18 August 2013

Canon Fodder, Pt. I: Institutionalized

Truly groundbreaking work: Bern, 1969

Simon recently pointing in the direction of a couple of curious art-related items, via his Retromania blog...

The first being Holland Carter's recent NYT piece about the Fondazione Prada’s recent restaging of the watershed "When Attitude Becomes Form" exhibition, originally curated by Harald Szeemann in Bern, Switzerland in 1969. Cotter tries to situate this event in the context of what he asserts is an emerging trend in the artworld – that of a backward-looking "epidemic of re-enactment fever," pumping the allegation up to near-crisis proportions in the opening paragraphs:

"...Young painters are working in styles that were hot half a century ago. Yesteryear’s performance art is being re-performed. Exhibitions that have been done and done — on Matisse, Picasso, European abstraction — are being done again.

"Has the art industry, noted for its nanosecond memory, suddenly become history-conscious? Is the art market, like Hollywood, nervous about anything but proven brands? Is art just plain out of ideas?"

The re-performance claim we might be a dig at Marina Abramović's recent re-staging some of her "greatest hits," as well as other recent examples. The claim about young painters is baffling due to its vagueness and the arbitrariness of the timeline cited.1

Exhibitions of Picasso, Matisse, et al – museums have always done this sort of thing, usually attempting to mount at least one mega-show by some big-name blue-chip master per annum. If these numbers are up lately, then there may be some sociological factors that account for it. For instance, the recent swing toward re-urbanization over the past decade and a half. With the populations of certain major cities growing (or at least demographically shifting), museum attendance numbers have correspondingly increased, as more people see paying a visit to their local cultural institutions as being part-and-parcel of cosmopolitan living. Many of these institutions have responded in turn by mounting exhibitions that will lure more residents and tourists through the turnstiles. This would account for art exhibitions where name recognition (Degas, Renoir, Da Vinci, etc., etc.) plays a large role, but also for the proliferation of other types of mass-appeal shows that we’ve seen in the U.S. over the same span of time – the art of Norman Rockwell, the art of Versace, the art of motorcycle design, the wardrobe of Jackie Onassis, the art of the Pez dispenser, etc..2

Has there been a recent profusion of exhibition re-stagings? If so, I’ve failed to pay close attention or connecting some scattered dots. The only one that leapt to mind was the Whitechapel’s (somewhat ironic) retrospective of the Independent Group’s 1956 "This Is Tomorrow" paradigm-shifting extravaganza a few years ago, as well as a partial recreation of the IG's "Parallel of Life and Art" at the Royal Academy of Art a few years before that.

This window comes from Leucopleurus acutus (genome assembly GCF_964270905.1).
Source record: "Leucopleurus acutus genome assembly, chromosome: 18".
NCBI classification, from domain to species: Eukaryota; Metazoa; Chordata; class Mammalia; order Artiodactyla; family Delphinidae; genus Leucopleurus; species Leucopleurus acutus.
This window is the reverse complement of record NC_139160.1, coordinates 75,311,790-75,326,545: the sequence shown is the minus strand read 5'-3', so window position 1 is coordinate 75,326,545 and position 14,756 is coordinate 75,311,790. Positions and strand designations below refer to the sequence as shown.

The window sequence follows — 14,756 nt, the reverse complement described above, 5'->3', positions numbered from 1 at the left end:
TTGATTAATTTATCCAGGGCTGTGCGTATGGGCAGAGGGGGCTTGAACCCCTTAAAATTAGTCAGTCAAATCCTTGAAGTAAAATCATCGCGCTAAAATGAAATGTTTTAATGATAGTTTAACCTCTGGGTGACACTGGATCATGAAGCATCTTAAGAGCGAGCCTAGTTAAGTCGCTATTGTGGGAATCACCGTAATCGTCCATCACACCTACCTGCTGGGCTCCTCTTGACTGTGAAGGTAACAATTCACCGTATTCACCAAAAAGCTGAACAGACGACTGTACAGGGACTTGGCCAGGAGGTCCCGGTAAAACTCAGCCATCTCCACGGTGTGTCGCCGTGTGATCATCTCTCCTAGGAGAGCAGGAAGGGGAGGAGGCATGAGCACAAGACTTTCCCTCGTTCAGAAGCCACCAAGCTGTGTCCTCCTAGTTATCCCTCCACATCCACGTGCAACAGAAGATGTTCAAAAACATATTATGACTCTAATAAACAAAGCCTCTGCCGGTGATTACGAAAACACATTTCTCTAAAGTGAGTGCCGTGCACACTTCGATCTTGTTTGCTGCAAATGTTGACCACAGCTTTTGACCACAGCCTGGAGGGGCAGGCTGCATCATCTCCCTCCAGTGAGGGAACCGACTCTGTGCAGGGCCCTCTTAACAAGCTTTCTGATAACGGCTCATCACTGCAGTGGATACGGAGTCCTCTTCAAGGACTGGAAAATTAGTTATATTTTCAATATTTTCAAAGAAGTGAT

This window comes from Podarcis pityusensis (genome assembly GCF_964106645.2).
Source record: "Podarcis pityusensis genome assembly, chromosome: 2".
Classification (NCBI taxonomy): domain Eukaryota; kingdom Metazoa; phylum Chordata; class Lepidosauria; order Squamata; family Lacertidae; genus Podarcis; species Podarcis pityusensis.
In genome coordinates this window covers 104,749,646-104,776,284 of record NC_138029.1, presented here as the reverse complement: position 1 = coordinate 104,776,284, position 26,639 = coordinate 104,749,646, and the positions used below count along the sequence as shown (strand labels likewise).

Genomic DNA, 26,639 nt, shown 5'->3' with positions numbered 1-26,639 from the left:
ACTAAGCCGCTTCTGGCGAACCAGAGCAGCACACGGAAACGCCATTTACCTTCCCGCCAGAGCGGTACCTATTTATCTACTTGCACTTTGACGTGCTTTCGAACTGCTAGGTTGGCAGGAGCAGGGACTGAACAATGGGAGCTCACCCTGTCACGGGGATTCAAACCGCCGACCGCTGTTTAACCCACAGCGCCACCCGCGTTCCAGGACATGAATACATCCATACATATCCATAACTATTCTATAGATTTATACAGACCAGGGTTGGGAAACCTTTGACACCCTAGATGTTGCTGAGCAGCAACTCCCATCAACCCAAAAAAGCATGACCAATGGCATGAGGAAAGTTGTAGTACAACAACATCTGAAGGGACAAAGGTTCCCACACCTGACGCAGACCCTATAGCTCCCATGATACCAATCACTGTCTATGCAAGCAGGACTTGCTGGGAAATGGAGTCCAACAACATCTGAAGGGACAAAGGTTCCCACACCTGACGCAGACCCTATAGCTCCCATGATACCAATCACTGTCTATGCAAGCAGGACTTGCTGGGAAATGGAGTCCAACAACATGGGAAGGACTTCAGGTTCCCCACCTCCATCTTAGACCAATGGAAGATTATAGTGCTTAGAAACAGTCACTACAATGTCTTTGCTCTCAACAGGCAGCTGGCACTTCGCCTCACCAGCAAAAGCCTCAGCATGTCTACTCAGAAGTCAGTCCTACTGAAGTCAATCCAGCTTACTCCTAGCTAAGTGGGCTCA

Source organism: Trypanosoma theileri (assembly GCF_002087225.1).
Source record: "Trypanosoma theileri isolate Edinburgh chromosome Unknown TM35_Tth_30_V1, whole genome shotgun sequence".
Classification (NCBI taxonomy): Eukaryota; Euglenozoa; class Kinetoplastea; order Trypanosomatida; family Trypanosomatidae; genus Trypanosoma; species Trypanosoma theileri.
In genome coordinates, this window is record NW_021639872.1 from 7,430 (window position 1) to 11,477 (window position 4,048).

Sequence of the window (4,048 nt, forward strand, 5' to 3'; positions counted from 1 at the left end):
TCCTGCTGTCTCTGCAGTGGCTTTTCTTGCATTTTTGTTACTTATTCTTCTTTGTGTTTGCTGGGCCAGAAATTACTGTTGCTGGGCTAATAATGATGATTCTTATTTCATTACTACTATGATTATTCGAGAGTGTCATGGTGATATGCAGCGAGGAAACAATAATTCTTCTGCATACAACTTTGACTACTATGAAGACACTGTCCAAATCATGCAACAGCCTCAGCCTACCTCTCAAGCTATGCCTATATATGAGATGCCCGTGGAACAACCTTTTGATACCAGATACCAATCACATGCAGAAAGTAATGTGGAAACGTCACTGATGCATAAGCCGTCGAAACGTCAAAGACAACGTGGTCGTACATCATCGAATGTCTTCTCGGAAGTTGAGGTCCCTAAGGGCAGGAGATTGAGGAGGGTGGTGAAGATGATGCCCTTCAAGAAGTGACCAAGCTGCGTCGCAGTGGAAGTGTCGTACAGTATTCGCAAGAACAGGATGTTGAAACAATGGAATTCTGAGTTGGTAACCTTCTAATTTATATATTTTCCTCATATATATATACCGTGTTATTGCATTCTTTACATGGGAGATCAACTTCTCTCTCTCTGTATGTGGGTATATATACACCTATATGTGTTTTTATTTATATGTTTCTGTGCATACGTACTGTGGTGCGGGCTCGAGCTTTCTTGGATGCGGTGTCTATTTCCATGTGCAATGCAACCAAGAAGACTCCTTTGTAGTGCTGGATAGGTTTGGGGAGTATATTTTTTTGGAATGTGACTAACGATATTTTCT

I'm inclined to think that if this sort of thing signifies anything, it has more to do with the "cult of the curator" that emerged back in the early 1990s and has stayed with us ever since. And perhaps the curatorial class’s hailing or enshrining its own legacy by commemorating a few grand moments from the past – those occasions (infrequent as they were) when an ambitious, zeitgeist-defining exhibition actually succeeded in corralling a corpus of work which would not only define its moment, but point in the direction that art would (in one way of another) be taking in the years that followed. (Perhaps, then, this might considered the manifestation of an underlying anxiety among some curators -- about an inability to undertake any similarly decisive endeavor in the present-day global art field?) 3

So I'm not so sure about Cotter's diagnosis that this is all indicative of a pervasive condition or trend, as his argument seems to be threaded on an attempt to braid several diffuse dynamics into a master narrative. Perhaps these things could coalesce into a condition of stasis, nostalgia and ouroboric self-cannibalization (a theme which, it seems, Cotter has been rehearsing for some years now), but only time will tell.4

Secondly, there's Simon's other post, which cites two texts. One of these being Dieter Roelstraete's essay "The Way of the Shovel: On the Archeological Imaginary in Art," which appeared in an edition of e-flux some 4 years ago; the other being Claire Bishop's more recent "Digital Divide" essay from last September's issue of Artforum. Each/both of which navigate far more choppy waters, deal with more complicated considerations. Which will have to wait until a Part Two follow-up post.

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1.  Meaning what, exactly? That there’s been a flood of new-gen painters doing work that looks like Frank Stella? Or Jules Olitski? Mel Ramos? Richard Diebenkorn? Wayne Thiebaud? Larry Poons? Ed Ruscha? Alex Katz? Bridget Riley? David Hockney? Richard Lindner?...
2.  This sort of quasi-populist approach is what some critics not-too-long-ago referred to as "The Krens Effect." Add to all this that, during this same period in question, some of the top institution have gone global -- and you have to fill all spaces with something, y'know?
3.  Which is why we're unlikely to see a remounting of, say, of MoMA's 1965 "The Responsive Eye" show.
4.  Admittedly, Cotter includes a qualifier with his choice of the term "art industry," which at least acknowledges that economic factors are at play in some of this. But given the state of the current art world and its markets, such forces are pretty much a given.

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